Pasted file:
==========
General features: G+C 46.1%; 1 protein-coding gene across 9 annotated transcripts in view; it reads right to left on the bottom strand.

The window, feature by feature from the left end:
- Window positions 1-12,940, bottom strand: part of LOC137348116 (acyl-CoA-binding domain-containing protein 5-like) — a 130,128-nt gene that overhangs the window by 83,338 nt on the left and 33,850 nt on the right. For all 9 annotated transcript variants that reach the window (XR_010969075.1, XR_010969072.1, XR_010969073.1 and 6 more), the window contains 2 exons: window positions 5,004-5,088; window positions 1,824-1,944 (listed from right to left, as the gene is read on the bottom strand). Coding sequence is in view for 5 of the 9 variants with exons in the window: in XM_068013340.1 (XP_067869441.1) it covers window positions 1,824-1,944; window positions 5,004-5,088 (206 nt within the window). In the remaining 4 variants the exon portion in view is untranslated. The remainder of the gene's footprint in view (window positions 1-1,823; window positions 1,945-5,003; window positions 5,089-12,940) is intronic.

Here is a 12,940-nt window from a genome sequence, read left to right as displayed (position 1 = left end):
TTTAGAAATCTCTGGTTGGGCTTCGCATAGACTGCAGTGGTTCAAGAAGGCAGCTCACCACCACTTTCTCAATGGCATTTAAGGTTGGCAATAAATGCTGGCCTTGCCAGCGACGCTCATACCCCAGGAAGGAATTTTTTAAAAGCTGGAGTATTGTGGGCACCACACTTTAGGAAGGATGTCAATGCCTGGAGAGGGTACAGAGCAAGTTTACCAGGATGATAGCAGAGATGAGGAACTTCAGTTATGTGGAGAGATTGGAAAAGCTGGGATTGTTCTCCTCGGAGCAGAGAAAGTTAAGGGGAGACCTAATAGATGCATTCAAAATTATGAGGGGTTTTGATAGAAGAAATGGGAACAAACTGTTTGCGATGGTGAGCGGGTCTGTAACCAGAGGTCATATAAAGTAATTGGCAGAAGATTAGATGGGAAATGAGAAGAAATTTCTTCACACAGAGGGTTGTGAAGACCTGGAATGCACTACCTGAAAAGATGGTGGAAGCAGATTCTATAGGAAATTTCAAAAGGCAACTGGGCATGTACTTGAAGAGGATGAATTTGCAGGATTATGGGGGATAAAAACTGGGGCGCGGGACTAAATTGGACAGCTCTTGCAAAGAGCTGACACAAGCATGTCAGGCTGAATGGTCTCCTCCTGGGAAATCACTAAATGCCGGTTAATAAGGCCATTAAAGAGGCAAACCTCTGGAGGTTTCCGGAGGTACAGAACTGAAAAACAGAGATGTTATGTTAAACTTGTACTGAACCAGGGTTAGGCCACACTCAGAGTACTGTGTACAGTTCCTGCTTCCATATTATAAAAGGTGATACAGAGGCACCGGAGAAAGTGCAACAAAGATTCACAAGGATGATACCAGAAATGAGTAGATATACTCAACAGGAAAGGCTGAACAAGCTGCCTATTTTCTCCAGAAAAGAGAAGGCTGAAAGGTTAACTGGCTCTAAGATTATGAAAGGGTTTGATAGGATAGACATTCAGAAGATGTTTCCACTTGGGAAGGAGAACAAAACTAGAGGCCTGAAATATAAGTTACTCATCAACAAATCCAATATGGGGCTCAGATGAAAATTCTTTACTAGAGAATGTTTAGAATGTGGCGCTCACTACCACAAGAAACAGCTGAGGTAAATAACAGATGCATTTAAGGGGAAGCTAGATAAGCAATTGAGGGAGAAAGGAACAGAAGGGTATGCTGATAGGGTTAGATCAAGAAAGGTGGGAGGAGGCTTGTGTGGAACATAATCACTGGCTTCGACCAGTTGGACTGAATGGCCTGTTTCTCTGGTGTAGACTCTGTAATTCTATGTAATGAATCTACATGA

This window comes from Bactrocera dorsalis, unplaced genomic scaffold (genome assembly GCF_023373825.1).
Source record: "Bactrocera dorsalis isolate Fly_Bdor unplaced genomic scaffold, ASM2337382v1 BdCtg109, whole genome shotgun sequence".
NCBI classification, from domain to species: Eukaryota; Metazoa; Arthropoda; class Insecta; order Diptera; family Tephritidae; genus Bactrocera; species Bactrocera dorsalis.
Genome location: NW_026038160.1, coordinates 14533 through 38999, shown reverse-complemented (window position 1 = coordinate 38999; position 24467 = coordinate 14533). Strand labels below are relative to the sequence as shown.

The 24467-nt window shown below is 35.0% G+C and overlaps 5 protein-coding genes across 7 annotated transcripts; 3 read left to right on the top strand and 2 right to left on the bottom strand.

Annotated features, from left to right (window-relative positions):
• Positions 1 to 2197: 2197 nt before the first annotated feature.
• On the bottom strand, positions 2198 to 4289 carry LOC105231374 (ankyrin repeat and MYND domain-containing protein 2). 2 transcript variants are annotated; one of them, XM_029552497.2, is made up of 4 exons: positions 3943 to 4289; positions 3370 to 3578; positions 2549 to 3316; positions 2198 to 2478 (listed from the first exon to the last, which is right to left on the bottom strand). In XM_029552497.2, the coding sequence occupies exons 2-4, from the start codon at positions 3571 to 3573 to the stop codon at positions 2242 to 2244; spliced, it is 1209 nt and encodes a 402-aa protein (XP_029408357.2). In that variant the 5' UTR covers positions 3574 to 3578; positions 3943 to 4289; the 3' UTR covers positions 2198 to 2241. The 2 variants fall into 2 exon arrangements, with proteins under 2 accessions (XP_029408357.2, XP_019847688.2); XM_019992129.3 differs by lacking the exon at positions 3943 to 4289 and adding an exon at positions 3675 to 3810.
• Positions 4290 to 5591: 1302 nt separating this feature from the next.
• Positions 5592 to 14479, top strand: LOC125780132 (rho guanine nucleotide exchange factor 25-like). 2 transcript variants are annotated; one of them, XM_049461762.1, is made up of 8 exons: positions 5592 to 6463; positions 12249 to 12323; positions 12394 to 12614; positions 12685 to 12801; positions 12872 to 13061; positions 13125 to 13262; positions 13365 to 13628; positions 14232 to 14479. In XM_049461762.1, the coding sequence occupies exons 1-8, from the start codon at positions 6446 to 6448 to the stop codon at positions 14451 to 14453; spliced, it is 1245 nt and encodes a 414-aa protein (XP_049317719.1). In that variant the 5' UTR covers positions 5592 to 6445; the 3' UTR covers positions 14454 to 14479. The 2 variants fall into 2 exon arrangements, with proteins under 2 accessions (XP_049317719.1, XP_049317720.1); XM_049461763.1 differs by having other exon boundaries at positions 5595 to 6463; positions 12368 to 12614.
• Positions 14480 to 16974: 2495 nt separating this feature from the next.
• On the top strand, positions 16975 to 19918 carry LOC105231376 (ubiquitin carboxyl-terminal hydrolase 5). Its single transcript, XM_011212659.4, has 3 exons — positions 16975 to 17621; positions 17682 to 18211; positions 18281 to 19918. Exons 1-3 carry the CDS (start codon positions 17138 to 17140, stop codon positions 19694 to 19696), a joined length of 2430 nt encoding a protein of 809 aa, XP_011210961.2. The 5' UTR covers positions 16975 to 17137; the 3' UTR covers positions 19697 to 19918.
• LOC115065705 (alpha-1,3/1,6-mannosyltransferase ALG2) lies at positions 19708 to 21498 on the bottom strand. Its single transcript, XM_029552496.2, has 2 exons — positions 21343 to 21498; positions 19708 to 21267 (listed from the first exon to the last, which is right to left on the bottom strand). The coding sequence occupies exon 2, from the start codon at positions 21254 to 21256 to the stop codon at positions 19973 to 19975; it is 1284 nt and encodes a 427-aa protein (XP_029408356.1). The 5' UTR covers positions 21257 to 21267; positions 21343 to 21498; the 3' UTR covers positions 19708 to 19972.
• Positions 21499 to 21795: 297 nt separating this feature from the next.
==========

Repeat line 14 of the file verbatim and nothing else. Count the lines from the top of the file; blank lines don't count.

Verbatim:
• Positions 4290 to 5591: 1302 nt separating this feature from the next.